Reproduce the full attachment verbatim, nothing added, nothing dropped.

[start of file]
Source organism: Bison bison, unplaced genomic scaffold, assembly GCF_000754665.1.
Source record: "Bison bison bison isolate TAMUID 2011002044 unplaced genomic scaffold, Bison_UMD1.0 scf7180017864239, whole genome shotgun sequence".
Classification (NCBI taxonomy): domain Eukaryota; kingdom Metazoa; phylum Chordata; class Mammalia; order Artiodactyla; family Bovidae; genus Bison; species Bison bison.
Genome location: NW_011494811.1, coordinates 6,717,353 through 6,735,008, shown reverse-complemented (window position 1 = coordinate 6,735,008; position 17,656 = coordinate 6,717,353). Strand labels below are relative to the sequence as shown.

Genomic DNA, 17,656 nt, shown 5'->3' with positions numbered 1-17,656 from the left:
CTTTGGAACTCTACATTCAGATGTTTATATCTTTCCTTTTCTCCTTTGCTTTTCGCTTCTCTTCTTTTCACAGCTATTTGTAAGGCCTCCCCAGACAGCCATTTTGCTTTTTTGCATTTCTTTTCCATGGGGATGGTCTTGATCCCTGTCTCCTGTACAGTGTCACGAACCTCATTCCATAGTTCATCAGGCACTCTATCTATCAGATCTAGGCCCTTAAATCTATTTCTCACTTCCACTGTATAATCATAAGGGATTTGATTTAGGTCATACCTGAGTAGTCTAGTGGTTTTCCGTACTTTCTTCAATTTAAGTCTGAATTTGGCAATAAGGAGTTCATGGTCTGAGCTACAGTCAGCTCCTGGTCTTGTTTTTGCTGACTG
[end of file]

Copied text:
Source organism: Bison bison, unplaced genomic scaffold, assembly GCF_000754665.1.
Source record: "Bison bison bison isolate TAMUID 2011002044 unplaced genomic scaffold, Bison_UMD1.0 scf7180017864239, whole genome shotgun sequence".
Classification (NCBI taxonomy): domain Eukaryota; kingdom Metazoa; phylum Chordata; class Mammalia; order Artiodactyla; family Bovidae; genus Bison; species Bison bison.
Genome location: NW_011494811.1, coordinates 6,717,353 through 6,735,008, shown reverse-complemented (window position 1 = coordinate 6,735,008; position 17,656 = coordinate 6,717,353). Strand labels below are relative to the sequence as shown.

Genomic DNA, 17,656 nt, shown 5'->3' with positions numbered 1-17,656 from the left:
CTTTGGAACTCTACATTCAGATGTTTATATCTTTCCTTTTCTCCTTTGCTTTTCGCTTCTCTTCTTTTCACAGCTATTTGTAAGGCCTCCCCAGACAGCCATTTTGCTTTTTTGCATTTCTTTTCCATGGGGATGGTCTTGATCCCTGTCTCCTGTACAGTGTCACGAACCTCATTCCATAGTTCATCAGGCACTCTATCTATCAGATCTAGGCCCTTAAATCTATTTCTCACTTCCACTGTATAATCATAAGGGATTTGATTTAGGTCATACCTGAGTAGTCTAGTGGTTTTCCGTACTTTCTTCAATTTAAGTCTGAATTTGGCAATAAGGAGTTCATGGTCTGAGCTACAGTCAGCTCCTGGTCTTGTTTTTGCTGACTG